Get to know me – Q&A

Hello there!

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Me at Speedy’s Restaurant in London – aka where the BBC Sherlock series is filmed. It was a very good day.

I’ve seen quite a few bloggers do this, specifically my friend Meg, (I’ve stolen your questions I hope that’s okay!) and I decided it might be a good idea for me too, since I’m relatively new to this and I think it’s only fair you know who you’re talking to. So, here we go. I hope you find this somewhat interesting…

1. Are you a morning or night person?

Well…I might actually have to say neither. I’m sort of in the middle. Is that normal? I like staying up late but only when I’m alone on my laptop, otherwise I just get really tired and irritable! Likewise, I like having a lie in some mornings but not too late otherwise I feel unproductive and like I’ve wasted the day. Do you see what I mean? I’m very versatile to be honest. I can do both.

2. Describe yourself in 5 words.

Creative. Driven. Interested. Honest. Resilient.

Sounds a bit arrogant, doesn’t it? Maybe if there was a sixth one I’d add emotional or something. Or bad at spelling… but shh! I’m trying to sell myself here. No one ever writes the bad things online, do they?

3. Any guilty pleasures? 

If enjoying Will Young’s music counts as a guilty pleasure then…yes.

Joking aside, other than that, no not really. I’m not guilty about the things I do and like because I don’t really care what anyone else thinks of them, you know? If I enjoy it (and it’s not ridiculously weird) then I’m not ashamed of it. Unless you count spending my entire yesterday binge watching Peep Show. I suppose I am slightly ashamed of that.

4. Any tattoos or piercings? 

No. I don’t know, they’re not really for me. I might get a tattoo someday, but I’m not too fussed. I struggle with the decision of what sandwich to buy for lunch let alone choosing a pattern that would permanently mark my body.

5. If you could visit anywhere in the world, where would you go?

Everywhere really, apart from all the generic boring tourist places like Ibiza (ooh I know – so unorthodox!). I’d like to see everything, from the busiest cities to the most remote jungles. I find countries that are the most different to my own (England) the most fascinating.

6. Summer or Winter?

This is a funny one because I can’t decide. This winter I was moaning about how fed up I was of the rain (I know, typical Brit) but then now it’s really hot I’m craving the days of scarves and hot chocolate. So I suppose neither. Autumn or spring are probably the nicest.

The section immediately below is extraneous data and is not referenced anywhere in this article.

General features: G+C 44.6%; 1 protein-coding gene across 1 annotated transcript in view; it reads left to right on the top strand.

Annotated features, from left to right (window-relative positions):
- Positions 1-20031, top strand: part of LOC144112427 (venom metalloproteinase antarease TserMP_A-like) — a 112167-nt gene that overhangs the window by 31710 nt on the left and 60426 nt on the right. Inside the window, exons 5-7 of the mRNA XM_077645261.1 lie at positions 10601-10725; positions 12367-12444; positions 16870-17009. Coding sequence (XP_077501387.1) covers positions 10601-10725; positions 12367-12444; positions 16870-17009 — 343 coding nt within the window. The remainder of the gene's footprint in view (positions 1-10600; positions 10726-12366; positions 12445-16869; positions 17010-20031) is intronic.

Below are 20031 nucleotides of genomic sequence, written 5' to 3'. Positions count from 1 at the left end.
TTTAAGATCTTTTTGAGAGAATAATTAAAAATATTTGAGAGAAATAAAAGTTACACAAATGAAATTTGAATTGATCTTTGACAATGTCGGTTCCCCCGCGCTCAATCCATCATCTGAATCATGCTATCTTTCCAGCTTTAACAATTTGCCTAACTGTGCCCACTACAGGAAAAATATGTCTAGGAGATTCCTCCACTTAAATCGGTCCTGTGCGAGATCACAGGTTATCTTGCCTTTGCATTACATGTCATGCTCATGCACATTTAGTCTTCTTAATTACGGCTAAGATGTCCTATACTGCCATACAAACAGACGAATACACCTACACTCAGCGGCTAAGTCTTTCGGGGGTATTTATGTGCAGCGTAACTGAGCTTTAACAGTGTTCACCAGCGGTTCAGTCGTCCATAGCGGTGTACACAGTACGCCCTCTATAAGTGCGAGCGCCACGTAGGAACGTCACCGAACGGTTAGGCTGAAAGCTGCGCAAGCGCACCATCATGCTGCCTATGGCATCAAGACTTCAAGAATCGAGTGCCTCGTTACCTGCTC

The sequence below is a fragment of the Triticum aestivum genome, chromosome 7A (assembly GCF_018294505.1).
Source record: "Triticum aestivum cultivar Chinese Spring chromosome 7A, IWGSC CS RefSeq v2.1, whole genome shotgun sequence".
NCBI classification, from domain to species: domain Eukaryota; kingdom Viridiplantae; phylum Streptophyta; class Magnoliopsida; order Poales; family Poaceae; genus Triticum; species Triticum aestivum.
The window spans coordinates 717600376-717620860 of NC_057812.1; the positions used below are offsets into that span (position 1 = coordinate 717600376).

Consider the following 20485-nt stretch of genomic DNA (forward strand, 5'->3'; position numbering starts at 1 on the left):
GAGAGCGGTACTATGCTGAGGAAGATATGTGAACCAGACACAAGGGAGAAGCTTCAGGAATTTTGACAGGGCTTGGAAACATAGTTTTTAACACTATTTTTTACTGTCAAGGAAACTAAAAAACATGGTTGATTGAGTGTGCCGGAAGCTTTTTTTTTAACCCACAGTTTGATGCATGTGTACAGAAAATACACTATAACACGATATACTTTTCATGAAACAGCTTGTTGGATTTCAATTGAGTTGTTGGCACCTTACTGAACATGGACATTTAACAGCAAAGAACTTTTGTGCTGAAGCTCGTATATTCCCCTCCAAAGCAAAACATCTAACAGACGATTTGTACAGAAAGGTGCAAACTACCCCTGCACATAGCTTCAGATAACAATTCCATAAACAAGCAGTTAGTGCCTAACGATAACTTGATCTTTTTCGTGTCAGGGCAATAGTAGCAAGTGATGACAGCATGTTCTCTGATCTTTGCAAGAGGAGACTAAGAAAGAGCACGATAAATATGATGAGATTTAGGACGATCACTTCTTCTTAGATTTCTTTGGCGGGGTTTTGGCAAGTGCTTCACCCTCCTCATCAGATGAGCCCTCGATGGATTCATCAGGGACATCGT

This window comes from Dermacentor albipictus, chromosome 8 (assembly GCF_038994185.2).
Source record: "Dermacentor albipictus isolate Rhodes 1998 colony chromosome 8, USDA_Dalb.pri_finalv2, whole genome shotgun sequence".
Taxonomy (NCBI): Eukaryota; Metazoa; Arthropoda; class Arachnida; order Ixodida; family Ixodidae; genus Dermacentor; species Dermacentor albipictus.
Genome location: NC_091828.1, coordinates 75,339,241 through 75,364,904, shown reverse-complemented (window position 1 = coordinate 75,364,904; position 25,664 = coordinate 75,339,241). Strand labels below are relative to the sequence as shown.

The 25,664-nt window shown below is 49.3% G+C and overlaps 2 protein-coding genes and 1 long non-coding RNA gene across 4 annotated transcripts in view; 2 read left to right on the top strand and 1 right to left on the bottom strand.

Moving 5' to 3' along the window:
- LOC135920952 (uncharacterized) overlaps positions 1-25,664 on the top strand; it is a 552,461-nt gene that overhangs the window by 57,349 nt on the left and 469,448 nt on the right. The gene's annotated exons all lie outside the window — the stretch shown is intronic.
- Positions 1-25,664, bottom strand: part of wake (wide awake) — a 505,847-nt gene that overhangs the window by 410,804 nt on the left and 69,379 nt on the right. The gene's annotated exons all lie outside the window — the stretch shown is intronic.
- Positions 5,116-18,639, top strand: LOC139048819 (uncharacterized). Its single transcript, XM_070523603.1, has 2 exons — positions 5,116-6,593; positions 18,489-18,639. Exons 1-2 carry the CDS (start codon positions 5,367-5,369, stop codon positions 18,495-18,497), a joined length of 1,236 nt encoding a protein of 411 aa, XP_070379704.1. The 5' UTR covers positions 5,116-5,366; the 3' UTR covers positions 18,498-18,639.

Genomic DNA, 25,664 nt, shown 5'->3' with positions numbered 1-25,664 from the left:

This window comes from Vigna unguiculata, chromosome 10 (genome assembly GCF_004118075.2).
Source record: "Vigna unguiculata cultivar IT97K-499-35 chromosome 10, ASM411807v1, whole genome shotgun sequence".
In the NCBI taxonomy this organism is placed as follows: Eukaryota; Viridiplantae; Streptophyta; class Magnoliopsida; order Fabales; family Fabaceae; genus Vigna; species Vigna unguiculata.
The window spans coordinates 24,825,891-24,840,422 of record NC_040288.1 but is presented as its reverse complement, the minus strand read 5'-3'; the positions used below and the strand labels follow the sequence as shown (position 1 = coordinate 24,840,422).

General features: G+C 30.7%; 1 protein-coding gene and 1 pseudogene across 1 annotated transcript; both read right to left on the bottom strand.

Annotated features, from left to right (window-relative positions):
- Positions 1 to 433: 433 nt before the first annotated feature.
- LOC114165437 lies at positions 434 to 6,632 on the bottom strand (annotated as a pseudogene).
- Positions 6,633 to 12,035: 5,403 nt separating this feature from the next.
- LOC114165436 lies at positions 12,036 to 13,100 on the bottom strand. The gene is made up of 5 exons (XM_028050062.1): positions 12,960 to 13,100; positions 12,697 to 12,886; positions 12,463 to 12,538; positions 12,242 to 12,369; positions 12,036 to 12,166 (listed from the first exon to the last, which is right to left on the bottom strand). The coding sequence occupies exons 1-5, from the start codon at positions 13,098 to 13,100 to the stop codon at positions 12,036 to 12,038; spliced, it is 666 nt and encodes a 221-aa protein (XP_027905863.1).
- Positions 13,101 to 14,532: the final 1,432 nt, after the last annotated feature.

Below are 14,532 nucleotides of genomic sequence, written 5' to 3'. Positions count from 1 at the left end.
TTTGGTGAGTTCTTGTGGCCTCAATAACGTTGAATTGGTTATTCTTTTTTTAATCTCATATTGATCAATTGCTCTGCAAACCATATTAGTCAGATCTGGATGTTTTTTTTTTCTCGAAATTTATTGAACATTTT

7. What is your favourite drink?

Gotta say chocolate milkshake, or maybe a Coke if it’s from a restaurant with ice (it just tastes so much nicer with ice, doesn’t it?)

8. What’s your go-to outfit? 

Loose fitting jeans and a baggy jumper, there is no comfier, more content way to be.

9. Favourite blogs?

This is tricky because I don’t actually read that many. I suppose:

  • Meg (As I mentioned earlier) Has a blog similar to mine but a bit more personal with interesting bits and bobs from her life. Lifestyle, beauty and travel.
  • Tiffani  A bit like Meg, Tiffani is quite personal on her blog and it’s lovely. There are lots of pieces really, book reviews, articles, opinion columns, poetry…oh and Lush products. If you like them then that’s the place to go.
  • Carys  Is one of my closest friends who has her travel/adventure blog. The place to go for amazing photographs and inspiring stories.
  • Olivia  Another brilliant travel blog, all about adventure and saying yes. Again another friend – I was there when she started it!
  • Jasper Is an incredible filmmaker and blogger and photographer and writer and just ugh, everything. Jasper is really cool and it makes me jealous, jokes. But also not please share some of your skills with me. (I know Jasper in real life too, it’s fine, he will get this.)

10. Can you cook?

Ahahaha, no. University is going to be a laugh. I can do toast, pasta and soup and anything else that is basically really easy. But that’s about it. I could do it if I made an effort and followed the instructions – but who has time for that? I tend to just chuck it all in the pan.

13. Are you a tidy or messy person?